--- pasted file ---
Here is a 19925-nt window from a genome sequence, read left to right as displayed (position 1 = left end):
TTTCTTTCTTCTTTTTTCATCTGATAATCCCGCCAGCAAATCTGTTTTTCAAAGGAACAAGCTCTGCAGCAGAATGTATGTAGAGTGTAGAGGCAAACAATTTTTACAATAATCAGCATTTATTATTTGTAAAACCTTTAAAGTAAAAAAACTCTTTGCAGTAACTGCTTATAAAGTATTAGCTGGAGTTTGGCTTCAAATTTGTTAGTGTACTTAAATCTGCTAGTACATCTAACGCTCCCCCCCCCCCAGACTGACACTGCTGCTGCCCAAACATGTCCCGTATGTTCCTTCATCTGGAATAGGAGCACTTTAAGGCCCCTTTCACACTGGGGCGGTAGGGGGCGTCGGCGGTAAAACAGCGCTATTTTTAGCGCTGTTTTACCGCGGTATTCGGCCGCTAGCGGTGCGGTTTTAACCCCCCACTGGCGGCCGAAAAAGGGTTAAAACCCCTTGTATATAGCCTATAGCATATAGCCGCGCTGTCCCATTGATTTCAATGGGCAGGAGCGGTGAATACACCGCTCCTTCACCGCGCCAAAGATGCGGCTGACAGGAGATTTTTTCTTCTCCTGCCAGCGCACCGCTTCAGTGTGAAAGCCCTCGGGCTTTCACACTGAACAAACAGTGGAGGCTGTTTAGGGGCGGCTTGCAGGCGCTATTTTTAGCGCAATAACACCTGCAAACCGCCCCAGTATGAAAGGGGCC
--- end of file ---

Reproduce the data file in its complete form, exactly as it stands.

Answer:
Here is a 19925-nt window from a genome sequence, read left to right as displayed (position 1 = left end):
TTTCTTTCTTCTTTTTTCATCTGATAATCCCGCCAGCAAATCTGTTTTTCAAAGGAACAAGCTCTGCAGCAGAATGTATGTAGAGTGTAGAGGCAAACAATTTTTACAATAATCAGCATTTATTATTTGTAAAACCTTTAAAGTAAAAAAACTCTTTGCAGTAACTGCTTATAAAGTATTAGCTGGAGTTTGGCTTCAAATTTGTTAGTGTACTTAAATCTGCTAGTACATCTAACGCTCCCCCCCCCCCAGACTGACACTGCTGCTGCCCAAACATGTCCCGTATGTTCCTTCATCTGGAATAGGAGCACTTTAAGGCCCCTTTCACACTGGGGCGGTAGGGGGCGTCGGCGGTAAAACAGCGCTATTTTTAGCGCTGTTTTACCGCGGTATTCGGCCGCTAGCGGTGCGGTTTTAACCCCCCACTGGCGGCCGAAAAAGGGTTAAAACCCCTTGTATATAGCCTATAGCATATAGCCGCGCTGTCCCATTGATTTCAATGGGCAGGAGCGGTGAATACACCGCTCCTTCACCGCGCCAAAGATGCGGCTGACAGGAGATTTTTTCTTCTCCTGCCAGCGCACCGCTTCAGTGTGAAAGCCCTCGGGCTTTCACACTGAACAAACAGTGGAGGCTGTTTAGGGGCGGCTTGCAGGCGCTATTTTTAGCGCAATAACACCTGCAAACCGCCCCAGTATGAAAGGGGCC